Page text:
As the nail polish is ready for distribution, transportation is needed. Transportation requires the raw material of oil or coal. These trucks use oil and gas which is usually extracted from the ground by drilling into the earth which as a result, produces gasoline to power the trucks that transport the nail polish to and from facilities.
For the use of nail polish, no new materials are needed at this point in its life cycle. The nail polish bottle is ready to be bought by consumers like you and me. Nail polishes are found in salons and in households for personal use. Nail polish is a suspension product; this means that the materials and colors inside can only be held together for a relatively short period of time. This is why we usually shake the nail polish bottles before use so that the particles can be restored to the suspension. Nail polish bottles usually only last around two to three years maximum without settling too much. Settling is one of the main problems the manufactures have because most of the times it can never be restored (Winkler). Nail polish can also be reused in creative ways to make the most out of it. Some ways include color coding household items or decorating items or even threading needles easier; either way, there are ways to make sure you can make the most out of the nail polish before disposing it.
Excess materials from the production of nail polish is minimal. However, it is the proper disposal of nail polish has always been questioned as it is very toxic and flammable. Due to the controversial ingredients of Dibutyl Phthalate (DBP) and at times, formaldehyde, nail polish is seen as a hazardous waste. The phthalates in the chemicals are not easily broken down in water and this can be harmful to animals. The concentrate in the bodies of animals that live in the water can be absorbed through the skin (“Dibutyl Phthalate”). It is best to dispose of nail polish professionally through your local waste disposal.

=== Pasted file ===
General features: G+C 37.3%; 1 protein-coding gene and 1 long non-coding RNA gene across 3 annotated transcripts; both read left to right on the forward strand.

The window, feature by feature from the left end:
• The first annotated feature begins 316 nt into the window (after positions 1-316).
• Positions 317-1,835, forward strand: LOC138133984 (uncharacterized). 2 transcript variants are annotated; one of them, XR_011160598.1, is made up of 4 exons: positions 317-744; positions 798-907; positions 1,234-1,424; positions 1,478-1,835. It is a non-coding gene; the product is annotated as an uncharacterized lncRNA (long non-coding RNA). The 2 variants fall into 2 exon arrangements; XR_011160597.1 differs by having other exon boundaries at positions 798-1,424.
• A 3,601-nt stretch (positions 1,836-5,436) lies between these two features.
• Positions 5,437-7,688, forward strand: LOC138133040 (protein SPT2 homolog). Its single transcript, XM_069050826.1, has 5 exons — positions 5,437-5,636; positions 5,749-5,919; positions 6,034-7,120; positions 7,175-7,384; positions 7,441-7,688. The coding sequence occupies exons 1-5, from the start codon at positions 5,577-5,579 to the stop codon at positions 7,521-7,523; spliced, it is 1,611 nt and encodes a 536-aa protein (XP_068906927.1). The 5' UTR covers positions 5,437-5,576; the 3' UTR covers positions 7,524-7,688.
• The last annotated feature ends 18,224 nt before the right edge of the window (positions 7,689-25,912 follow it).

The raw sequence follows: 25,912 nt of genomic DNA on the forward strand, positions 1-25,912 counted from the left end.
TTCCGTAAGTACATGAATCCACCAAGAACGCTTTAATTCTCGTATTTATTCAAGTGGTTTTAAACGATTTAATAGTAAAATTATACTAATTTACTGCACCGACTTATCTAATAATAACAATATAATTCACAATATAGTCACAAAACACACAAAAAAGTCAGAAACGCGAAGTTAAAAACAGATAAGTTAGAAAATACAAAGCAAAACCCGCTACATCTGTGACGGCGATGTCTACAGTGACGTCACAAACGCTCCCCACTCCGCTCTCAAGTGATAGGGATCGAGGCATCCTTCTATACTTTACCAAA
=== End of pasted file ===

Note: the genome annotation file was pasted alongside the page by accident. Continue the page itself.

In conclusion, the life cycle of nail polish requires a minimal amount of ingredients and raw materials; however, these basic components do end up being hazardous in the end. To recap, there is no one single formula for the production but the four main components found in nail polishes today are film formers, plasticizers, pigments, and solvents. Nail polish is known to be a household hazardous waste due to its toxic ingredients.
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Energy in the Life Cycle of Nail Polish